The Chinese people are anxious. The Communist Party of China (CPC) that governs them even more so.
China’s influence in Nepal has grown in recent years but in many instances, the Chinese have merely stepped into breaches created either by India’s inability to keep its promises or by its insensitivity.
With the COVID-19 pandemic, the name “Wuhan” has become much better known in India than it ever was for the April 2018 informal summit between Modi and Xi in that city. It remains to be seen which of these two legacies from Wuhan will last in India-China relations.
The next ‘informal summit’ between Indian Prime Minister Narendra Modi and Chinese President Xi Jinping will be held in Varanasi on 12 October. The announcement of the date has been accompanied in recent days by a series of reports on the state of affairs on the Line of Actual Control (LAC) between the two countries.Continue reading “India-China Boundary Dispute: LAC Transgressions Will Continue”
New Delhi should incentivize its border communities by believing in and building on their central role in history as entrepreneurs and diplomats.
US President Richard Nixon’s path-breaking visit to China in February 1972 could arguably be called the mother of all ‘resets’ of a major bilateral relationship. In his own words, it was ‘the week that… changed the world’ and there can be little disagreement on this score. The ‘informal summit’ scheduled later this week between IndianContinue reading “Modi-Xi ‘Informal Summit’: Domestic Priorities Uppermost”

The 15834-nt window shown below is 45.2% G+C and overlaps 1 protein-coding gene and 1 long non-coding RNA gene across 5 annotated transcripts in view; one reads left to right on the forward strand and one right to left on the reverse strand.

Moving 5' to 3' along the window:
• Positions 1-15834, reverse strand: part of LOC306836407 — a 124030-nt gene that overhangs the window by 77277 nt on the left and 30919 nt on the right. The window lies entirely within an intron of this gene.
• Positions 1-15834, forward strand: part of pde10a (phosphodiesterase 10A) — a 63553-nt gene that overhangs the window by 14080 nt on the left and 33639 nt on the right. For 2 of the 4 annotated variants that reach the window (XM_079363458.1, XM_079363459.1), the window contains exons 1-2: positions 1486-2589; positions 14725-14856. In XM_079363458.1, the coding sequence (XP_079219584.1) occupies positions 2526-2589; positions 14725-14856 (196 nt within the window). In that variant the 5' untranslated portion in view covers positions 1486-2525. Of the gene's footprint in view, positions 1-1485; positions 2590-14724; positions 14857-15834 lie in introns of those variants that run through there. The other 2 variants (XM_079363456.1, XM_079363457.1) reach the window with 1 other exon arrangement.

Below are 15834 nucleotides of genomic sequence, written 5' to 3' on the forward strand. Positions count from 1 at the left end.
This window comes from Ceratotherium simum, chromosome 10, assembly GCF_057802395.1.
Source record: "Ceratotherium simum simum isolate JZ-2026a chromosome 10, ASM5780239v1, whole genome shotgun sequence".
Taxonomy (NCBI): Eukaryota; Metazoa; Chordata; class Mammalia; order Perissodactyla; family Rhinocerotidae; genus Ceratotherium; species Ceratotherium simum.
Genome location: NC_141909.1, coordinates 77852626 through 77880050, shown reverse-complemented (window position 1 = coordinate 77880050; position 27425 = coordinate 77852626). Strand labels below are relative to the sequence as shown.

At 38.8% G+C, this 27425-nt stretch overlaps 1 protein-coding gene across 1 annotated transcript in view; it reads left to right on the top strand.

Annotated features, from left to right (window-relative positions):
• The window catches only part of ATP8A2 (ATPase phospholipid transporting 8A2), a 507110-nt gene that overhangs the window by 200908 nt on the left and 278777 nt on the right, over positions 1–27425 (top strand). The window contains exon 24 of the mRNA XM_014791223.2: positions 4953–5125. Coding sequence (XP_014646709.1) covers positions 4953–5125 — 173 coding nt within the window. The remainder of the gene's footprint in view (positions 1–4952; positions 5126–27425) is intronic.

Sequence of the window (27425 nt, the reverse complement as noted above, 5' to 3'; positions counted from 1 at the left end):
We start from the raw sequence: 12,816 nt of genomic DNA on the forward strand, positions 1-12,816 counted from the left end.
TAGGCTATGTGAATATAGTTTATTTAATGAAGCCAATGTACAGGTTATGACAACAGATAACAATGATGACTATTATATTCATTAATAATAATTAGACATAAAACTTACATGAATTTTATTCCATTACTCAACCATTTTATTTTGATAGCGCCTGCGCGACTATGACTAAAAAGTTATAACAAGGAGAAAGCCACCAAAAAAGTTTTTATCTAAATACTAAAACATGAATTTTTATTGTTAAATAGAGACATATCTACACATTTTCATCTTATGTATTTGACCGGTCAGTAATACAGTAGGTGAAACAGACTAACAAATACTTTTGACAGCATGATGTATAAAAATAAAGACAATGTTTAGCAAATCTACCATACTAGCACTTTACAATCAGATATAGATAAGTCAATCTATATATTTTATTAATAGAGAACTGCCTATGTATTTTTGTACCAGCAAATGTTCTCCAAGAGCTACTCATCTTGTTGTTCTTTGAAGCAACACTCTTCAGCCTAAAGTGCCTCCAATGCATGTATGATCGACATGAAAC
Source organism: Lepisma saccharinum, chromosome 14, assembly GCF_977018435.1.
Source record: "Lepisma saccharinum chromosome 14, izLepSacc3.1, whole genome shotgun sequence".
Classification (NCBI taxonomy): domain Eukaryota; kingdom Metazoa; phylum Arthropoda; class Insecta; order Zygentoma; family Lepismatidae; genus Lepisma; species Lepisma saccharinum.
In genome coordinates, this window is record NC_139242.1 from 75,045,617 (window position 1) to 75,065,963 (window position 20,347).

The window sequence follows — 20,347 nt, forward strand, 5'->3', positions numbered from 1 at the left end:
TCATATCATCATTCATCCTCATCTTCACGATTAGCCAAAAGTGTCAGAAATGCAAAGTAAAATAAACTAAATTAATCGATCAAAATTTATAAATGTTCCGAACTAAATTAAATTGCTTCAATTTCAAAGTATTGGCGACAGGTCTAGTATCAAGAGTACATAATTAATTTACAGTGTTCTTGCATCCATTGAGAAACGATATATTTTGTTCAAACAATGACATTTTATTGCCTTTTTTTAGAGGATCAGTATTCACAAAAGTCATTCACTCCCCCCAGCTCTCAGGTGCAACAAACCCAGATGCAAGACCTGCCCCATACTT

of Jayadev Ranade’s. Cadres of Tibet (New Delhi: Knowledge World Publishers, 2018). pp. xi+199. Rs.1,120. ISBN: 978-93-86288-92-9. As the blurb of this book says, while information about the Tibet Autonomous Region (TAR) is plentiful in China’s official media, there is comparatively little about the people who actually govern the province in China. This book tries to fillContinue reading “Book Review: Cadres of Tibet”
There is no real Tibet card for New Delhi to play and India ignores its own Buddhists while supporting the Dalai Lama.
Review of Shiv Kunal Verma’s ‘1962: The War That Wasn’t’